日本は世界でも有数の金持ち国だから援助は必要ないという声も多い。でも、先進国にしろ発展途上国にしろ、被災者のために何かしたいと言う気持ちは万国共通じゃないのか。ファイナンシャル・タイムズ (FT.com)は、どうしてアフガニスタンやベトナムといった貧しい国々が、日本を援助するのかと問うている。そして、それはお金ではなく道義の問題で、彼らの寛大さは将来忘れられる事はないと結論づけている。同感だ。助け合いの精神は人間が持つ美徳で、相手を思いやる心が、被害を受けた人たちを強く励ますと、私は信じている。インディペンデント紙の 「頑張れ日本、頑張れ東北」 と書かれた紙面が日本で話題を呼んだように、それは必ずしもお金である必要はないが、金銭的援助も「思いやり」の一つの形だと思う。日本人の美徳として、してもらったことは決して忘れないし、どこかで援助が必要な時には、必ず「恩返し」をするだろう。善意は回り回るのだ。今回の地震の際、海外から日本に多くの暖かい支援があったことをいつまでも心に留め、自分ができる事を、外国の人たちのためにもやっていきたいと思う。

↓ 今日の支援情報

↓ 東北地震&津波情報

There was upsetting article on the Times last Saturday with the headline, ’Feel pity, but no need to give.’ In the article, Disaster Emergency Committee (DEC) comments that they don’t do a campaign like they did for Haiti, because the British Red Cross has raised £2 million for the Japanese Red Cross, which has a leading role in the disaster response, but, the Japanese charity itself said: “External assistance is not required.” I can’t link to the article, as only the paid member can read the Times online .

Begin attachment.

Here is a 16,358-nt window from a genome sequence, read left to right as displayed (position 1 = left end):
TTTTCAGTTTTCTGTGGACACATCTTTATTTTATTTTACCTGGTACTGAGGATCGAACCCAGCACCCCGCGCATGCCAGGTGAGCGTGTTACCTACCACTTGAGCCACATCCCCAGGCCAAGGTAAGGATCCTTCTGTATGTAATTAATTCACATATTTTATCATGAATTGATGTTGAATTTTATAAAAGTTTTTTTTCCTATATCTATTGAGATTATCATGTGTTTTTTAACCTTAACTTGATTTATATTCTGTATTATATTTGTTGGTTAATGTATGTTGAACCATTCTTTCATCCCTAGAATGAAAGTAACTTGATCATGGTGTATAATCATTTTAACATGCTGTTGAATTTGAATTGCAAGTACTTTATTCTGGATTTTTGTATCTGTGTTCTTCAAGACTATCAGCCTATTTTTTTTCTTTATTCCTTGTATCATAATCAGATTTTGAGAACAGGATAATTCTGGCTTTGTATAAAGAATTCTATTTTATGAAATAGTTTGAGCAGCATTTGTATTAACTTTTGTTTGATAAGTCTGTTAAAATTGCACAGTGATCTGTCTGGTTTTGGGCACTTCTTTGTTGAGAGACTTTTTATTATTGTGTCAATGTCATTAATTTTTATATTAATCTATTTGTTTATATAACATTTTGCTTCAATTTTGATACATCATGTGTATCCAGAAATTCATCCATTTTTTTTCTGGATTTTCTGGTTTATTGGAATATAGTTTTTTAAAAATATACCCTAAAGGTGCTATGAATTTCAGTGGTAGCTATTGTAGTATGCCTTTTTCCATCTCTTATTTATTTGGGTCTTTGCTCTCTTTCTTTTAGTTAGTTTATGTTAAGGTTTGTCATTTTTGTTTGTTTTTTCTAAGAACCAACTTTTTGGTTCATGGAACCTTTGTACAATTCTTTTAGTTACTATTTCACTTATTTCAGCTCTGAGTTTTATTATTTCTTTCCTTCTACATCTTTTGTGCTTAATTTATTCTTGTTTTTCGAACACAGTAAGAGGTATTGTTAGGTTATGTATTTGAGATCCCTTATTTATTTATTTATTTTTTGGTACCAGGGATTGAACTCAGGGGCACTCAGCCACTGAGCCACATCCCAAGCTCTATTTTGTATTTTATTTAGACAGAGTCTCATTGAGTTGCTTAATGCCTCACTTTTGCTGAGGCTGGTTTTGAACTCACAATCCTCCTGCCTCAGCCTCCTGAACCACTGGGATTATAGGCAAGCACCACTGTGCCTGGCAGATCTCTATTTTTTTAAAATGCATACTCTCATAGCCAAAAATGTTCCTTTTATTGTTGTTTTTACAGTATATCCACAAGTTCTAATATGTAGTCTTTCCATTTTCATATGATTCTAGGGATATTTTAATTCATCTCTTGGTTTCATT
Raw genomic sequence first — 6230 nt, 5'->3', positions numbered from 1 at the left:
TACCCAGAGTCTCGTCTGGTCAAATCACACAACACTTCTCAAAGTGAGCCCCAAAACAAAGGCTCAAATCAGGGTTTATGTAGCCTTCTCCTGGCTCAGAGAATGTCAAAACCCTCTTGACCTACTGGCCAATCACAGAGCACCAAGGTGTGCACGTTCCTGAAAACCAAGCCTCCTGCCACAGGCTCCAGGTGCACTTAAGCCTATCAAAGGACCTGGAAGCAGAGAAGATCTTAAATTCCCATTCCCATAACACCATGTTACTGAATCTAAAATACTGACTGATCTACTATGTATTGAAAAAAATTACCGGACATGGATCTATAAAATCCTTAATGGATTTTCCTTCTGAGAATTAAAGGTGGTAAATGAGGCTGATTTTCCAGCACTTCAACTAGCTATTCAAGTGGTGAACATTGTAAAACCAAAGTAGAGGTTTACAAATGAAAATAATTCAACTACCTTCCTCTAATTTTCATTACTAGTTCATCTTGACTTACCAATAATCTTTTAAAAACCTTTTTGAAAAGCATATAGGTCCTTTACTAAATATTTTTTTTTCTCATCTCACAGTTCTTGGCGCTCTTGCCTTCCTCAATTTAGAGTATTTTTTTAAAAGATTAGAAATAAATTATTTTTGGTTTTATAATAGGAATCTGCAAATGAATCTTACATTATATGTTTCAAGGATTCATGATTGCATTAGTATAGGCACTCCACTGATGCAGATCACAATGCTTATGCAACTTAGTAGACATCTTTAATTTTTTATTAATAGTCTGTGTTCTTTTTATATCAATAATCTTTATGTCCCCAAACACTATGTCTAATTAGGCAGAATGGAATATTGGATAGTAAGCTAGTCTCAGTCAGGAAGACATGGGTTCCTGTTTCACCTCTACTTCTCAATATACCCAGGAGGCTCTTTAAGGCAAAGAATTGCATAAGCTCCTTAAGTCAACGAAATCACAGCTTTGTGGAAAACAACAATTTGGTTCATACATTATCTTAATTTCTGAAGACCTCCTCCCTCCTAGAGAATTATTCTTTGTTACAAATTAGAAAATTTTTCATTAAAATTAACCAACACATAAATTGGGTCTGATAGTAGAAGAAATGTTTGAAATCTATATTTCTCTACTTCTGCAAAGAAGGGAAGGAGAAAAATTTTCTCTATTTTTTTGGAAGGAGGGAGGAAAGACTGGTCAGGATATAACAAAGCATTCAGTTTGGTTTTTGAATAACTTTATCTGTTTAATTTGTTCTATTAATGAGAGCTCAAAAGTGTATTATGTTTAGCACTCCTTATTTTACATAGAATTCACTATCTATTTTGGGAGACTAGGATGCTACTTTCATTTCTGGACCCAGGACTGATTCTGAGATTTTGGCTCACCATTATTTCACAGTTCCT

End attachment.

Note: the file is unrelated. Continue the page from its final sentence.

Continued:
In response to the article, someone on the British Democracy Forum wrote “The Japanese have never liked aid from foreign countries, indeed if Japan had its own way it would cut itself off from the world. The Japanese are a proud nation of people (albeit a very sick one) and will never accept outside interference or help. Busy bodies should mind their own business and get on with it.” It is quite depressing to read such a negative (and stereotypical) comment about Japan.

However, the Japanese Red Cross insists that what the article says is not true. They contacted foreign Red Cross and informed that they accept any fund raised by Red Cross in each country. Japanese Red Cross also promised that they would be going to use all the money raised by the British Red Cross for victims suffered by the Tohoku earthquake and Tsunami in Japan.